Artificial Intelligence (30 hours including courses and lab works)
Artificial intelligence seeks to make high level cognitive functions calculable to allow the development of autonomous robots requiring little or no supervision. In this course we will discuss two of these main functions. We will first focus on the techniques resulting from AI work that allow a robot to make decisions to achieve a given objective autonomously. The field of AI, which is interested in this issue is called AI Planning. In a second step we will look at the techniques that allow a robot to learn to perceive its environment. The field of AI that is interested in this issue is called machine learning.
MACHINE and STATISTICAL LEARNING (30 hours, including courses and lab work)
ARTIFICIAL INTELLIGENCE (AI)
AI Planning is one of the fundamental sub-areas of Artificial Intelligence, concerned with algorithms that can generate strategies of action for arbitrary autonomous robots in arbitrary environments. The second part of the course will address so-called classical planning, where the actions and environment are assumed to be deterministic; this is a central area in planning, and has been the source of many influential ideas. It is also successfully applied in practice, as we will exemplify in the course. We will examine the technical core of the current research on solving this kind of problem. We will consider four different paradigms for automatically generating heuristic functions (lower bound solution cost estimators): critical paths, ignoring delete lists, abstractions, landmarks. Apart from understanding these techniques themselves, we will learn how to analyze, combine, and compare such estimators. We will furthermore consider optimality-preserving pruning techniques based on partial-order reduction, symmetries, and dominance pruning. The course contains many research results from the last decade, close to the current research frontier in planning.
AI-1: Introduction and Overview of Automated Planning?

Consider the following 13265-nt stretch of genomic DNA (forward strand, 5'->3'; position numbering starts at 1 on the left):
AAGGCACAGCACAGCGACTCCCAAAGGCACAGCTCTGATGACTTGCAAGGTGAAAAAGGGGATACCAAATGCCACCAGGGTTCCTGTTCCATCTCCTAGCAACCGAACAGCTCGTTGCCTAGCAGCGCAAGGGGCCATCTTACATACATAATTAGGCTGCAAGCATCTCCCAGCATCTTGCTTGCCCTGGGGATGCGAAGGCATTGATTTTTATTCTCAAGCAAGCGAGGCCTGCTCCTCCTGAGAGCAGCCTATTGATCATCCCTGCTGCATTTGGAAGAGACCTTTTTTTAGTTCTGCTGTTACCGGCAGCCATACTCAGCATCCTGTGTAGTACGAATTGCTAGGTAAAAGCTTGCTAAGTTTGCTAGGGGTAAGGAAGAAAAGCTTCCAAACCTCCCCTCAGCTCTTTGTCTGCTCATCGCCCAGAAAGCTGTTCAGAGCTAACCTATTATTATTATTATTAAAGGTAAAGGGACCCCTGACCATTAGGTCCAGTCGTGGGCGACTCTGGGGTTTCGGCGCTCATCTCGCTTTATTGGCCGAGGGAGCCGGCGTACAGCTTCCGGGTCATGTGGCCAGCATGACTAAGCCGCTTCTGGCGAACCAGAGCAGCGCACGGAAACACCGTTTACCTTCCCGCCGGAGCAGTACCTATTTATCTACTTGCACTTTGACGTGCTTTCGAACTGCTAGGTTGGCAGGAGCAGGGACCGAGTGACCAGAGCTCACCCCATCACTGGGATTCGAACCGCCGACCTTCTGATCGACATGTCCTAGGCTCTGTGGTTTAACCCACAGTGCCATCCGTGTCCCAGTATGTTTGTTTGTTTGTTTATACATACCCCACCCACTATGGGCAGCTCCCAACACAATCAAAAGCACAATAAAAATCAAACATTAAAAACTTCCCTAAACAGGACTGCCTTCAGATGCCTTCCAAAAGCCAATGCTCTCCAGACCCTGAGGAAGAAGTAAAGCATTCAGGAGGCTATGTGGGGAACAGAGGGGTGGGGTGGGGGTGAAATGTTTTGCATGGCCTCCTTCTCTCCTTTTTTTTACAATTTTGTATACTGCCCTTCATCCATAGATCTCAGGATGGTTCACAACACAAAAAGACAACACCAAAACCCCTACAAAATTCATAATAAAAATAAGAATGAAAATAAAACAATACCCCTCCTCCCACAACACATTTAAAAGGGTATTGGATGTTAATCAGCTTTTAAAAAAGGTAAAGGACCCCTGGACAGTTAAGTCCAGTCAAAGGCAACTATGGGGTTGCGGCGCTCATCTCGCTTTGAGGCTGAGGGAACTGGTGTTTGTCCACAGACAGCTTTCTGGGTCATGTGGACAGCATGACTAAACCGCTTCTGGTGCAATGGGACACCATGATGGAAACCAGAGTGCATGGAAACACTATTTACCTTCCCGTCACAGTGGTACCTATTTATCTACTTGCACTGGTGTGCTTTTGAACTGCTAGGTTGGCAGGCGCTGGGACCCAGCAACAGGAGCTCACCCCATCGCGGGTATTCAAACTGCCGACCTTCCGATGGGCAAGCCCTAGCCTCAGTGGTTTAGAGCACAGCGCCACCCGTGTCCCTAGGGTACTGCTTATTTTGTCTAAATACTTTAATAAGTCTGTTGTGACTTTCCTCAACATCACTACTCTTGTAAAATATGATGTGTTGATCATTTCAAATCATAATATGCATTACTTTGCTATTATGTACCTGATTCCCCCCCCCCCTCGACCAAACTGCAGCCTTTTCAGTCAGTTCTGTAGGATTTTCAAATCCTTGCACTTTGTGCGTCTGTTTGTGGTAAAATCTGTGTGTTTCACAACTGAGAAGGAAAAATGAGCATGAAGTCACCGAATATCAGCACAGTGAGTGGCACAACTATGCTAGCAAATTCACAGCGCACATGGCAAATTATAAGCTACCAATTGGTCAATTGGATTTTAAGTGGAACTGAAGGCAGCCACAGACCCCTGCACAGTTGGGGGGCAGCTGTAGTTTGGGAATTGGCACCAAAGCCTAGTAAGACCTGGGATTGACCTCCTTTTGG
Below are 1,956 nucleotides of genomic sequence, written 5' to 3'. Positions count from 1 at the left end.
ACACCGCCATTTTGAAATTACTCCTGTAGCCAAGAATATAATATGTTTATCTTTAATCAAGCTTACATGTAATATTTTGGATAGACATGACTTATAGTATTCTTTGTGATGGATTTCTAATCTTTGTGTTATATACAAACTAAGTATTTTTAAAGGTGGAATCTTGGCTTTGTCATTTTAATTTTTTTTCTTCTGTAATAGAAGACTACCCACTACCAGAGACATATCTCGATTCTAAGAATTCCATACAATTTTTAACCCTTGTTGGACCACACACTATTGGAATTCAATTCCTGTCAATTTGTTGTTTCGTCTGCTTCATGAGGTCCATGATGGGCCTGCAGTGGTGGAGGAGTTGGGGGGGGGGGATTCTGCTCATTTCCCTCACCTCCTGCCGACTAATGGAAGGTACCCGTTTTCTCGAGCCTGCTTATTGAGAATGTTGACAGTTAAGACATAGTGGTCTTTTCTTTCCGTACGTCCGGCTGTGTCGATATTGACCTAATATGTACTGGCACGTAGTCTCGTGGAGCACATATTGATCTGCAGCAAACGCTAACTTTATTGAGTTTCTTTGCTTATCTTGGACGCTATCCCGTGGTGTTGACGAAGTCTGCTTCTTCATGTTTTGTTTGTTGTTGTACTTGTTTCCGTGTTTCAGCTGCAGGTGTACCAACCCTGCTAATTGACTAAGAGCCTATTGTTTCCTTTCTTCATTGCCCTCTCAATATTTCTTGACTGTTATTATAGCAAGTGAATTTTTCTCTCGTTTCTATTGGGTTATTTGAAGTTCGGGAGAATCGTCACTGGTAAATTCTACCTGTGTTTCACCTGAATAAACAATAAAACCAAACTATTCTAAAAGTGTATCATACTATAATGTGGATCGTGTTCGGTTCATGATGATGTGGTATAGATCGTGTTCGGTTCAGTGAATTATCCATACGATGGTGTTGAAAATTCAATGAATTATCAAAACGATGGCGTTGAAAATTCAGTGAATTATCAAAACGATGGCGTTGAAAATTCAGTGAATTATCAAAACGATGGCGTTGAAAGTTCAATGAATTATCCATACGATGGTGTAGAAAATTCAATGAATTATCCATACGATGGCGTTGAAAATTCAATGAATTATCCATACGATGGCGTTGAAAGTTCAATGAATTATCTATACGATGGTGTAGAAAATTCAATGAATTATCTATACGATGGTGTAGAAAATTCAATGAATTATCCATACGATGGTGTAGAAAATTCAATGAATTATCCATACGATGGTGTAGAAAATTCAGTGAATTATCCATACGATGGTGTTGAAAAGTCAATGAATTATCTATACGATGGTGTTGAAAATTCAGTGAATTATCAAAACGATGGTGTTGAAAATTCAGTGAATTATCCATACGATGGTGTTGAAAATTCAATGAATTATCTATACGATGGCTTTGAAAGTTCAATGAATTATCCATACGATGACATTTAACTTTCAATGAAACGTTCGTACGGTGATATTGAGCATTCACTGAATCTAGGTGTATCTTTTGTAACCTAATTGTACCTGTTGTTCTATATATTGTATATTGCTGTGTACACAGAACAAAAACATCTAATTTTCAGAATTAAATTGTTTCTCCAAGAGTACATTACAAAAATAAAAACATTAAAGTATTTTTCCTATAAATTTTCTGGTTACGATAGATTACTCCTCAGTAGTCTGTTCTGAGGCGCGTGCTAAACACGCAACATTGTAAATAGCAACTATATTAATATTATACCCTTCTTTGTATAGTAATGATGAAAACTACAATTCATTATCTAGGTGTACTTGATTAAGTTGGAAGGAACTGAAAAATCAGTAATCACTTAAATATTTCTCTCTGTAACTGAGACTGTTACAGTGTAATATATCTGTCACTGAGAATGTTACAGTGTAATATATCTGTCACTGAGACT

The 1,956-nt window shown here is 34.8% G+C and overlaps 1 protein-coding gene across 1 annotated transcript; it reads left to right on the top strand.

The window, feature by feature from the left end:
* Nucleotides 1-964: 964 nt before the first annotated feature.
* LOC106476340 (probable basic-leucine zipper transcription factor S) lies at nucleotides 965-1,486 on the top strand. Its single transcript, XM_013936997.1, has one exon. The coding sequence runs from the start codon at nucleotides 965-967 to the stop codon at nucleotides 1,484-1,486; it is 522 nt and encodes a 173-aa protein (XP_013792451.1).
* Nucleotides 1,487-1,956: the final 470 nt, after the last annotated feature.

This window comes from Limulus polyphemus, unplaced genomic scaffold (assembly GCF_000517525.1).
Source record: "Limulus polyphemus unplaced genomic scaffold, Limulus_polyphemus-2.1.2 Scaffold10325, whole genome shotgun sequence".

AI-2: State Space Planning?
AI-3: Plan Space Planning?Lesson
AI-4: Planning-Graph Techniques
AI-5: Heuristics in Planning?
AI-6: Hierarchical Task Network Planning?
MACHINE LEARNING and Statistical LEARNING PRINCIPLES (ML)
This part of the course aims at providing the students with the basic methods and statistical/mathematical tools to understand the most classical approaches used in both supervised or unsupervised learning, as well as understanding their capabilities, characteristics and limitations.
ML-1: "Introduction to Machine Learning
- basic challenges: classification/regression, Supervised/unsupervised, cost functions, training error/testing
- examples of approaches WITH and WITHOUT models
- Notion of complexity: variance bias trade-off (over or under learning), scourge of the dimension
ML-2: Generative Approaches :
- Discriminant analysis (linear/quadratic, regularization, size reduction)
- Naive Bayesian (parametric and non-parametric
- examples given MNIST, ...
ML-3: Discriminatory approaches :
- generalized linear statistical models for regression and classification (logistic regression)
- ridge regulation, lasso (parsimony bet)
- Complexity and validation (cross-validation) of models
- Data transformation (kernel move)
- Examples given MNIST, ...
ML-4: "DATA REPRESENTATION" (Unsupervised).
- BCP, standardization, small visualization
ML-5. "(Convolutional) Neural Nets."
- Notion of neuronal learning, gradient stoch. GRADIENT, NN
- Deep, convolutional aspects... motivations and examples (scikit-learn, kheras/tensorflow,...)
ML-6. Random trees and forests
- decision tree, random forests
- Kmeans, Gaussian mixture model, EM algorithm,
- Ex MNIST data and comparison with CNN
- hierarchical patterns
Ideally, participating students should have successfully completed an introductory course in Artificial Intelligence. However, the course is self-contained and any student with a solid basis in Computer Science -- algorithms, data structures, programming, propositional logic, NP-hardness -- should in principle be able to follow. Prior knowledge about search (the A* algorithm etc) is an advantage and knowledge on Java programming.
probabilities and statistics, main distributions, probability density functions, matrix calculation, basic optimization (Newton's methods, Gradient methods...)
The math reminders will be done in general (the prerequisites having been seen in 1A and 2A), but very quickly.
AI prt (50%)
ML part (50%): 1h short written exam (25%), ML mini-project (25%)
The exam is given in english only
The course exists in the following branches:
Course ID : WEUMAIA0
You can find this course among all other courses.
• M. Ghallab, D. Nau and P. Traverso, “Automated Planning”, Morgan-Kaufman, 2004.
• S. Russell and P. Norvig, "Artificial Intelligence: A Modern Approach", chapter XI“, Prentice Hall, 2002
Trevor Hastie, Robert Tibshirani et Jerome Friedman (2009), "The Elements of Statistical Learning," (2nd Edition) Springer Series in Statistics
Christopher M. Bishop (2006), "Pattern Recognition and Machine Learning," Springer
Kevin P. Murphy (2012), "Machine Learning: a Probabilistic Perspective", The MIT Press
Date of update September 3, 2020